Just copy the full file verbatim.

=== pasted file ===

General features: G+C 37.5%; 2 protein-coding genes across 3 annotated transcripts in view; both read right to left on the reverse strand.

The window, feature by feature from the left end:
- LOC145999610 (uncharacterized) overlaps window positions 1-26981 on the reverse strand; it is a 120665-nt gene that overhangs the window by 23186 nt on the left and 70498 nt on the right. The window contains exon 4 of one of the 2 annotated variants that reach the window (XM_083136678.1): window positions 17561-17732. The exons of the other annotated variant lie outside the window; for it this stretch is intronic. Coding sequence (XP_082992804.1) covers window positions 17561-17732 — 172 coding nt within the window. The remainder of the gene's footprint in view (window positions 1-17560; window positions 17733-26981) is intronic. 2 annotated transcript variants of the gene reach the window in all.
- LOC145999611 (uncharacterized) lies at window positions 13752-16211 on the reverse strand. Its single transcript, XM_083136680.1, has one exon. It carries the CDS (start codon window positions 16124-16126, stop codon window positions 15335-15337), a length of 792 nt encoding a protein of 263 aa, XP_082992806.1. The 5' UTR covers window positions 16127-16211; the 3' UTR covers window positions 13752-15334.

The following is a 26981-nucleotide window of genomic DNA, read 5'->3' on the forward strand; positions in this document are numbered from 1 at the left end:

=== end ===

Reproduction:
General features: G+C 37.5%; 2 protein-coding genes across 3 annotated transcripts in view; both read right to left on the reverse strand.

The window, feature by feature from the left end:
- LOC145999610 (uncharacterized) overlaps window positions 1-26981 on the reverse strand; it is a 120665-nt gene that overhangs the window by 23186 nt on the left and 70498 nt on the right. The window contains exon 4 of one of the 2 annotated variants that reach the window (XM_083136678.1): window positions 17561-17732. The exons of the other annotated variant lie outside the window; for it this stretch is intronic. Coding sequence (XP_082992804.1) covers window positions 17561-17732 — 172 coding nt within the window. The remainder of the gene's footprint in view (window positions 1-17560; window positions 17733-26981) is intronic. 2 annotated transcript variants of the gene reach the window in all.
- LOC145999611 (uncharacterized) lies at window positions 13752-16211 on the reverse strand. Its single transcript, XM_083136680.1, has one exon. It carries the CDS (start codon window positions 16124-16126, stop codon window positions 15335-15337), a length of 792 nt encoding a protein of 263 aa, XP_082992806.1. The 5' UTR covers window positions 16127-16211; the 3' UTR covers window positions 13752-15334.

The following is a 26981-nucleotide window of genomic DNA, read 5'->3' on the forward strand; positions in this document are numbered from 1 at the left end: